Airbnb promotes social inequality in Iceland, finds new research

Airbnb promotes social inequality in Iceland, finds new research
Up to 70% of Reykjavik Airbnb properties are concentrated in a few city centre streets

Over 60% of registered Airbnb owners, in the capital region of Iceland, are concentrated in the central streets of Reykjavik, according to a new research study, with a key finding showing that a high concentration of Airbnb, and short-term leases, encourage social inequality. The impact study, published on 3 May 2019, was carried out by researchers at Sorbonne University in France, in partnership with the Icelandic Tourism Board, the City of Reykjavikand the Housing Fund. Central Reykjavik streets that have the most Airbnb properties listed are Laugavegur, Hverfisgata, Grettisgata, Berþórugata, Odinsgata and Bjarnarstígur. Up to 70% of the properties on several of these streets are listed on Airbnb. 

Airbnb promotes social inequality in Iceland, finds new research
The study examined the impact of Airbnb on the housing market in the capital region of Iceland.

In recent years, Reykjavik has seen a booming tourism industry, including the growth in Airbnb. The study highlights, that whilst an Airbnb business can create financial benefits for those who already own property to rent out, those, on the other hand, looking to rent or purchase properties, face lower supply levels, higher prices, and more social inequalities.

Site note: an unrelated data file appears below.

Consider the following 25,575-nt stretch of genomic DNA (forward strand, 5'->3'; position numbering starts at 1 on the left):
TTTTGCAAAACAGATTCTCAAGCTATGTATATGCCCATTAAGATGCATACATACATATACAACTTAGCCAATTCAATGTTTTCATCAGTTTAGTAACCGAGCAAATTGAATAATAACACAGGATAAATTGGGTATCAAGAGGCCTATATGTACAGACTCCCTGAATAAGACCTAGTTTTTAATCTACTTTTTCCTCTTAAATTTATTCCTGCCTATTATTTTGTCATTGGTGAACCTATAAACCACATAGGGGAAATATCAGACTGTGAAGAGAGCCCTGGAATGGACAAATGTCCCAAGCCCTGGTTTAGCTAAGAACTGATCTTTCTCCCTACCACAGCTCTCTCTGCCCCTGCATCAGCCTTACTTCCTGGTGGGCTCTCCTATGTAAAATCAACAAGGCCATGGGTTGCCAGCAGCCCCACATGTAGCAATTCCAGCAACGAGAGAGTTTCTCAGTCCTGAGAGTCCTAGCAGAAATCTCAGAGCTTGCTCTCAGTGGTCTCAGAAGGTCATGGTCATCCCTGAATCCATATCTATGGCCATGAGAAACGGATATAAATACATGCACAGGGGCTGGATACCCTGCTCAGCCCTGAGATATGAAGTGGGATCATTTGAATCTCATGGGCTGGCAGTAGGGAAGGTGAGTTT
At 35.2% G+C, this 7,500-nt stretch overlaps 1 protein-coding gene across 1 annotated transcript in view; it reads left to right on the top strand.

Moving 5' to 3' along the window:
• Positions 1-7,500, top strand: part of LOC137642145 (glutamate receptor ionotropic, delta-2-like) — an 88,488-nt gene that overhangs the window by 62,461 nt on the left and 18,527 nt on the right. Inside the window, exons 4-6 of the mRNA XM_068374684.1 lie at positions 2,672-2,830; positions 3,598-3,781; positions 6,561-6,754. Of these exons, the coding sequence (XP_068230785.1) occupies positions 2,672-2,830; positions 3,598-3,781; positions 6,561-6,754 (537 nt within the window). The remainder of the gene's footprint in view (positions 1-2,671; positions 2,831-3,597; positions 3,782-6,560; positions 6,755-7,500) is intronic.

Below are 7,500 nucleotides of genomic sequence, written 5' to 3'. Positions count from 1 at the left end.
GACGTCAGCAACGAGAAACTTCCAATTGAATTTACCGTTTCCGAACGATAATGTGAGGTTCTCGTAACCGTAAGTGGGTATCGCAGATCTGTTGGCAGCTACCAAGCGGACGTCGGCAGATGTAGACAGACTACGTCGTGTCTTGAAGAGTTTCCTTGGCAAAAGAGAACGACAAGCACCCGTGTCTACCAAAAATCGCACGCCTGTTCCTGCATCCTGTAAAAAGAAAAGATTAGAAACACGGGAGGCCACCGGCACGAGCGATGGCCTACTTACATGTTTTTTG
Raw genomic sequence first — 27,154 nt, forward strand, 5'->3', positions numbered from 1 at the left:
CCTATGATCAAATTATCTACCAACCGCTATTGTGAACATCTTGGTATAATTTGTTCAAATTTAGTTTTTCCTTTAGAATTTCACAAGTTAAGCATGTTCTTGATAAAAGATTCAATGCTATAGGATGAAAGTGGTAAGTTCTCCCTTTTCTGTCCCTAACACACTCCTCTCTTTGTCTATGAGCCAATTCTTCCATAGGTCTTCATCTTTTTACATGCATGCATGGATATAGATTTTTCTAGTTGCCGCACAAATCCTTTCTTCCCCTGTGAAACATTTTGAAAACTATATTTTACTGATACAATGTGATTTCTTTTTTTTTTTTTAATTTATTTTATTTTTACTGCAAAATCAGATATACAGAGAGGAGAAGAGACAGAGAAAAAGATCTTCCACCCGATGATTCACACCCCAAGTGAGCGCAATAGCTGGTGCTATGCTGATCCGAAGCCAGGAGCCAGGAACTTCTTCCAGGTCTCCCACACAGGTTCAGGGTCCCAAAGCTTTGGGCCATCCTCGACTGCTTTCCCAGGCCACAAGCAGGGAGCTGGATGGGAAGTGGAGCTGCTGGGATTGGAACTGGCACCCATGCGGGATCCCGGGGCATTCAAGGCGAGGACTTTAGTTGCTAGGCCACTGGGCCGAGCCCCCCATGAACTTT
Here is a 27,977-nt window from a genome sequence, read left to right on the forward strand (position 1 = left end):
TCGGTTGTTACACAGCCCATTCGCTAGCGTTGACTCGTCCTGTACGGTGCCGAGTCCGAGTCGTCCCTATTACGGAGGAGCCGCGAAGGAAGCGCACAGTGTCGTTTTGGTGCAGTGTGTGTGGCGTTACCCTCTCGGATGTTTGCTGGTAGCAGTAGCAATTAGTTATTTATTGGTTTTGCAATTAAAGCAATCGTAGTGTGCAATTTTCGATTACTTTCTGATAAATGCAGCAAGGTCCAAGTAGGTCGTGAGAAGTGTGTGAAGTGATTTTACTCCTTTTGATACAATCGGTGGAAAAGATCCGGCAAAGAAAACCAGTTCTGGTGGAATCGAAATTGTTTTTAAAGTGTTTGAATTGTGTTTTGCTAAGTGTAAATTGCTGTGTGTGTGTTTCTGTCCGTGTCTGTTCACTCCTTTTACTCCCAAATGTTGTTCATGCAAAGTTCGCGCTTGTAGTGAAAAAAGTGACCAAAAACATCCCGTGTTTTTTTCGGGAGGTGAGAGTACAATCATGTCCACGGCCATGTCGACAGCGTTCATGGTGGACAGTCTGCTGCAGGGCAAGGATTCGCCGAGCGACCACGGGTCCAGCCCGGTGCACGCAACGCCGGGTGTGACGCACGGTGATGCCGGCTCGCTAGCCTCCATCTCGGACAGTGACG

The research, had 4 key aims: 

  • Providing an updated overview of the Airbnb supply in Reykjavik;
  • Understanding who the Airbnb hosts were;
  • Understanding the reasons that drive local people to participate in Airbnb; and
  • Providing a clearer appraisal of the impact of Airbnb on local communities and the housing market. 

The study used a mixture of qualitative and quantitative research methods. For example, quantitative data, from 2016-2018, was analysed from databases of the Airbnb supply in the Reykjavik capital, and data on the real estate market. Further, qualitative data was also analysed from 33 interviews with Airbnb hosts, 20 interviews with people who had to move out of Reykjavik because of Airbnb, and a further 27 interviews with experts in the field were carried out. 

Further reading 

  • Sorbonne University (April 2019) Research Project: Airbnb and the Housing Market in Reykjavik. Presentation slides; click here.
  • News article: Up to 70% of apartments on some streets on Airbnb rent. Kjarninn (3 May 2019); click here for translated article.
image source: Moyan Brenn, Flickr


Catherine Wilson
Catherine Wilson
Catherine Wilson is a sustainability-focused social researcher and communications’ professional, and journalist. Her consultancy includes social, market and policy research, evaluating corporate CSR programmes, and developing content marketing and communications. Catherine oversaw the technical management of the ABTA hotel certification service, Travelife, and was formerly Sustainability Business Writer, and Managing Editor, at Thomson-Reuters and Haymarket Media Group. Catherine has a social research PhD in Human Geography, from Kings College London, and a MSc in EU Environmental Policy and Regulation, which included tourism, from Lancaster University. Consultancy website:

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